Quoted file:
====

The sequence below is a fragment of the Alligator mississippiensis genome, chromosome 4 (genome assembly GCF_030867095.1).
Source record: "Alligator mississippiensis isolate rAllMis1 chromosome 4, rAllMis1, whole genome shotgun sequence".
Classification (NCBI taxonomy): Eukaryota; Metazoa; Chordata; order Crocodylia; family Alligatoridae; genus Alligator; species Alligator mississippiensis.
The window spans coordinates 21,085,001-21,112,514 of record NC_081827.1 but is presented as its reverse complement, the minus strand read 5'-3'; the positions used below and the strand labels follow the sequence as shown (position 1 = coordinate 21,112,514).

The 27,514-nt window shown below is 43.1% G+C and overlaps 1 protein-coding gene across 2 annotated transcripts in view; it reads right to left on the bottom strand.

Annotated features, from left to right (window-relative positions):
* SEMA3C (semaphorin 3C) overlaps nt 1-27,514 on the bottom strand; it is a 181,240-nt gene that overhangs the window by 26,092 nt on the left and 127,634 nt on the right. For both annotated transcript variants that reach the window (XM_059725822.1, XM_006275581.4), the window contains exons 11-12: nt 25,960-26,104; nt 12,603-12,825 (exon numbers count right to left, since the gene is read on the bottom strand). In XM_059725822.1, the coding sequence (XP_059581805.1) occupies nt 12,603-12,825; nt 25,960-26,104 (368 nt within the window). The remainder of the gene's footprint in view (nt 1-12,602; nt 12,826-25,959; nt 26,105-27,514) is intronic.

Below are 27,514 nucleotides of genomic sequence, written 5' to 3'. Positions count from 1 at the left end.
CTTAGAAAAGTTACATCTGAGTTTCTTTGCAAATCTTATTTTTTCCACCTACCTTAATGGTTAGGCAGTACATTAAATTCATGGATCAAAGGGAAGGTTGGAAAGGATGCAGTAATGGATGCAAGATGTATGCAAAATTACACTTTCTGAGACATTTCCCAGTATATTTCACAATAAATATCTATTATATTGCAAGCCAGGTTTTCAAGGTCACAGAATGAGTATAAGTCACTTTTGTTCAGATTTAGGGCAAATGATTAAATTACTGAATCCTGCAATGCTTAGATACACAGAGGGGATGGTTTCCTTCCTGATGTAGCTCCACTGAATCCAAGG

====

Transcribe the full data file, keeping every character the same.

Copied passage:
The sequence below is a fragment of the Alligator mississippiensis genome, chromosome 4 (genome assembly GCF_030867095.1).
Source record: "Alligator mississippiensis isolate rAllMis1 chromosome 4, rAllMis1, whole genome shotgun sequence".
Classification (NCBI taxonomy): Eukaryota; Metazoa; Chordata; order Crocodylia; family Alligatoridae; genus Alligator; species Alligator mississippiensis.
The window spans coordinates 21,085,001-21,112,514 of record NC_081827.1 but is presented as its reverse complement, the minus strand read 5'-3'; the positions used below and the strand labels follow the sequence as shown (position 1 = coordinate 21,112,514).

The 27,514-nt window shown below is 43.1% G+C and overlaps 1 protein-coding gene across 2 annotated transcripts in view; it reads right to left on the bottom strand.

Annotated features, from left to right (window-relative positions):
* SEMA3C (semaphorin 3C) overlaps nt 1-27,514 on the bottom strand; it is a 181,240-nt gene that overhangs the window by 26,092 nt on the left and 127,634 nt on the right. For both annotated transcript variants that reach the window (XM_059725822.1, XM_006275581.4), the window contains exons 11-12: nt 25,960-26,104; nt 12,603-12,825 (exon numbers count right to left, since the gene is read on the bottom strand). In XM_059725822.1, the coding sequence (XP_059581805.1) occupies nt 12,603-12,825; nt 25,960-26,104 (368 nt within the window). The remainder of the gene's footprint in view (nt 1-12,602; nt 12,826-25,959; nt 26,105-27,514) is intronic.

Below are 27,514 nucleotides of genomic sequence, written 5' to 3'. Positions count from 1 at the left end.
CTTAGAAAAGTTACATCTGAGTTTCTTTGCAAATCTTATTTTTTCCACCTACCTTAATGGTTAGGCAGTACATTAAATTCATGGATCAAAGGGAAGGTTGGAAAGGATGCAGTAATGGATGCAAGATGTATGCAAAATTACACTTTCTGAGACATTTCCCAGTATATTTCACAATAAATATCTATTATATTGCAAGCCAGGTTTTCAAGGTCACAGAATGAGTATAAGTCACTTTTGTTCAGATTTAGGGCAAATGATTAAATTACTGAATCCTGCAATGCTTAGATACACAGAGGGGATGGTTTCCTTCCTGATGTAGCTCCACTGAATCCAAGG